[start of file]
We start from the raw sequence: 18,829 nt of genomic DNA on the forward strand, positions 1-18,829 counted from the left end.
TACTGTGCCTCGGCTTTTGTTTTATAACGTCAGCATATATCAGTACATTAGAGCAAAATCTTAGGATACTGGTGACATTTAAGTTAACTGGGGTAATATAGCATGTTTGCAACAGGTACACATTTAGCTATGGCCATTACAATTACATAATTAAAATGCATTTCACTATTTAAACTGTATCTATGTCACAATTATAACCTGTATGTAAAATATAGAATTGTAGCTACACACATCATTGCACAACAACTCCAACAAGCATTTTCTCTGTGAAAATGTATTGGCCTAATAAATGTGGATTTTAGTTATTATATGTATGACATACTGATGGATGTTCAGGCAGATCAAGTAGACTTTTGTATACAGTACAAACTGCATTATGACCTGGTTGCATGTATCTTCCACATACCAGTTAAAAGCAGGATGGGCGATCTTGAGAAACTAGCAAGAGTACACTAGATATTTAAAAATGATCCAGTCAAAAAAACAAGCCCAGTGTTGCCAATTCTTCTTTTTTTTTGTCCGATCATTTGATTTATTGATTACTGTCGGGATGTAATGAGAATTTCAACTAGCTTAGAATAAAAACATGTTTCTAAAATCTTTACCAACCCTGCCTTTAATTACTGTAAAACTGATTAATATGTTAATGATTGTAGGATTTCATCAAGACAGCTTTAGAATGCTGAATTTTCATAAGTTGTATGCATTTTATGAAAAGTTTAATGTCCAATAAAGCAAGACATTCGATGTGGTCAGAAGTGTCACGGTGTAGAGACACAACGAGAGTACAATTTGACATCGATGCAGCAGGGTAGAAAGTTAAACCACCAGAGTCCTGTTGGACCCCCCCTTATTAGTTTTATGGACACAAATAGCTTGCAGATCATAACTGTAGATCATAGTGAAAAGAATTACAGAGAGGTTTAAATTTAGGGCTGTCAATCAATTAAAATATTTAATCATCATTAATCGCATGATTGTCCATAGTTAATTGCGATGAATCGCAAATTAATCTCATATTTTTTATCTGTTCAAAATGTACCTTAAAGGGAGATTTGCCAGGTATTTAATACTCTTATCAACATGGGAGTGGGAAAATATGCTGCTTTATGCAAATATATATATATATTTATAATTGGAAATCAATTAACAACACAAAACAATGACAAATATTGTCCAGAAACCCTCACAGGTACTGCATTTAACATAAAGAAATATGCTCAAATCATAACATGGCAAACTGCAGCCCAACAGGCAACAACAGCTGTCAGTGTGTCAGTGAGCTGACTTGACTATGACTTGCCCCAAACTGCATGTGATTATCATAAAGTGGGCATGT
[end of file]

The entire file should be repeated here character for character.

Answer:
We start from the raw sequence: 18,829 nt of genomic DNA on the forward strand, positions 1-18,829 counted from the left end.
TACTGTGCCTCGGCTTTTGTTTTATAACGTCAGCATATATCAGTACATTAGAGCAAAATCTTAGGATACTGGTGACATTTAAGTTAACTGGGGTAATATAGCATGTTTGCAACAGGTACACATTTAGCTATGGCCATTACAATTACATAATTAAAATGCATTTCACTATTTAAACTGTATCTATGTCACAATTATAACCTGTATGTAAAATATAGAATTGTAGCTACACACATCATTGCACAACAACTCCAACAAGCATTTTCTCTGTGAAAATGTATTGGCCTAATAAATGTGGATTTTAGTTATTATATGTATGACATACTGATGGATGTTCAGGCAGATCAAGTAGACTTTTGTATACAGTACAAACTGCATTATGACCTGGTTGCATGTATCTTCCACATACCAGTTAAAAGCAGGATGGGCGATCTTGAGAAACTAGCAAGAGTACACTAGATATTTAAAAATGATCCAGTCAAAAAAACAAGCCCAGTGTTGCCAATTCTTCTTTTTTTTTGTCCGATCATTTGATTTATTGATTACTGTCGGGATGTAATGAGAATTTCAACTAGCTTAGAATAAAAACATGTTTCTAAAATCTTTACCAACCCTGCCTTTAATTACTGTAAAACTGATTAATATGTTAATGATTGTAGGATTTCATCAAGACAGCTTTAGAATGCTGAATTTTCATAAGTTGTATGCATTTTATGAAAAGTTTAATGTCCAATAAAGCAAGACATTCGATGTGGTCAGAAGTGTCACGGTGTAGAGACACAACGAGAGTACAATTTGACATCGATGCAGCAGGGTAGAAAGTTAAACCACCAGAGTCCTGTTGGACCCCCCCTTATTAGTTTTATGGACACAAATAGCTTGCAGATCATAACTGTAGATCATAGTGAAAAGAATTACAGAGAGGTTTAAATTTAGGGCTGTCAATCAATTAAAATATTTAATCATCATTAATCGCATGATTGTCCATAGTTAATTGCGATGAATCGCAAATTAATCTCATATTTTTTATCTGTTCAAAATGTACCTTAAAGGGAGATTTGCCAGGTATTTAATACTCTTATCAACATGGGAGTGGGAAAATATGCTGCTTTATGCAAATATATATATATATTTATAATTGGAAATCAATTAACAACACAAAACAATGACAAATATTGTCCAGAAACCCTCACAGGTACTGCATTTAACATAAAGAAATATGCTCAAATCATAACATGGCAAACTGCAGCCCAACAGGCAACAACAGCTGTCAGTGTGTCAGTGAGCTGACTTGACTATGACTTGCCCCAAACTGCATGTGATTATCATAAAGTGGGCATGT